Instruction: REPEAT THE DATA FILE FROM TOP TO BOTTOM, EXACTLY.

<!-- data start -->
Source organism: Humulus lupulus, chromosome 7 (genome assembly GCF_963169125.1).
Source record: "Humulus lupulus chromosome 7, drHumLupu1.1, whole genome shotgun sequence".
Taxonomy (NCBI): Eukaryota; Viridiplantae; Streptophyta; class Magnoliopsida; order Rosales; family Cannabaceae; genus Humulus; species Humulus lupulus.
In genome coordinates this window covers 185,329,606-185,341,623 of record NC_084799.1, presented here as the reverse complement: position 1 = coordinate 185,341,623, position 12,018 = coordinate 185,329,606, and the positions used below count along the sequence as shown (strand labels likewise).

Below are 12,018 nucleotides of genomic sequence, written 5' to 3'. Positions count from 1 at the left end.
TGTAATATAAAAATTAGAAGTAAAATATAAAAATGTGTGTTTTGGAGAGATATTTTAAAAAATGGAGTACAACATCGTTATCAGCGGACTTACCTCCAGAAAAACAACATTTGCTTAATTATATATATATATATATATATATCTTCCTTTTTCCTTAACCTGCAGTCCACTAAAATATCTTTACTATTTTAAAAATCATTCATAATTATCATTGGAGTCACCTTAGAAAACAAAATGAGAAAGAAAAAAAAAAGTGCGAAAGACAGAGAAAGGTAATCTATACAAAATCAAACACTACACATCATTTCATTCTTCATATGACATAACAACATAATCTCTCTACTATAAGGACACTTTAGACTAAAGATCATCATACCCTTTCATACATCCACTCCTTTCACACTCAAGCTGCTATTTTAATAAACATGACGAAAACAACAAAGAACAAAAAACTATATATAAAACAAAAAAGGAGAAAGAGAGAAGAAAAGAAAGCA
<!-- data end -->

Source organism: Humulus lupulus, chromosome 7 (genome assembly GCF_963169125.1).
Source record: "Humulus lupulus chromosome 7, drHumLupu1.1, whole genome shotgun sequence".
Taxonomy (NCBI): Eukaryota; Viridiplantae; Streptophyta; class Magnoliopsida; order Rosales; family Cannabaceae; genus Humulus; species Humulus lupulus.
In genome coordinates this window covers 185,329,606-185,341,623 of record NC_084799.1, presented here as the reverse complement: position 1 = coordinate 185,341,623, position 12,018 = coordinate 185,329,606, and the positions used below count along the sequence as shown (strand labels likewise).

Below are 12,018 nucleotides of genomic sequence, written 5' to 3'. Positions count from 1 at the left end.
TGTAATATAAAAATTAGAAGTAAAATATAAAAATGTGTGTTTTGGAGAGATATTTTAAAAAATGGAGTACAACATCGTTATCAGCGGACTTACCTCCAGAAAAACAACATTTGCTTAATTATATATATATATATATATATATCTTCCTTTTTCCTTAACCTGCAGTCCACTAAAATATCTTTACTATTTTAAAAATCATTCATAATTATCATTGGAGTCACCTTAGAAAACAAAATGAGAAAGAAAAAAAAAAGTGCGAAAGACAGAGAAAGGTAATCTATACAAAATCAAACACTACACATCATTTCATTCTTCATATGACATAACAACATAATCTCTCTACTATAAGGACACTTTAGACTAAAGATCATCATACCCTTTCATACATCCACTCCTTTCACACTCAAGCTGCTATTTTAATAAACATGACGAAAACAACAAAGAACAAAAAACTATATATAAAACAAAAAAGGAGAAAGAGAGAAGAAAAGAAAGCA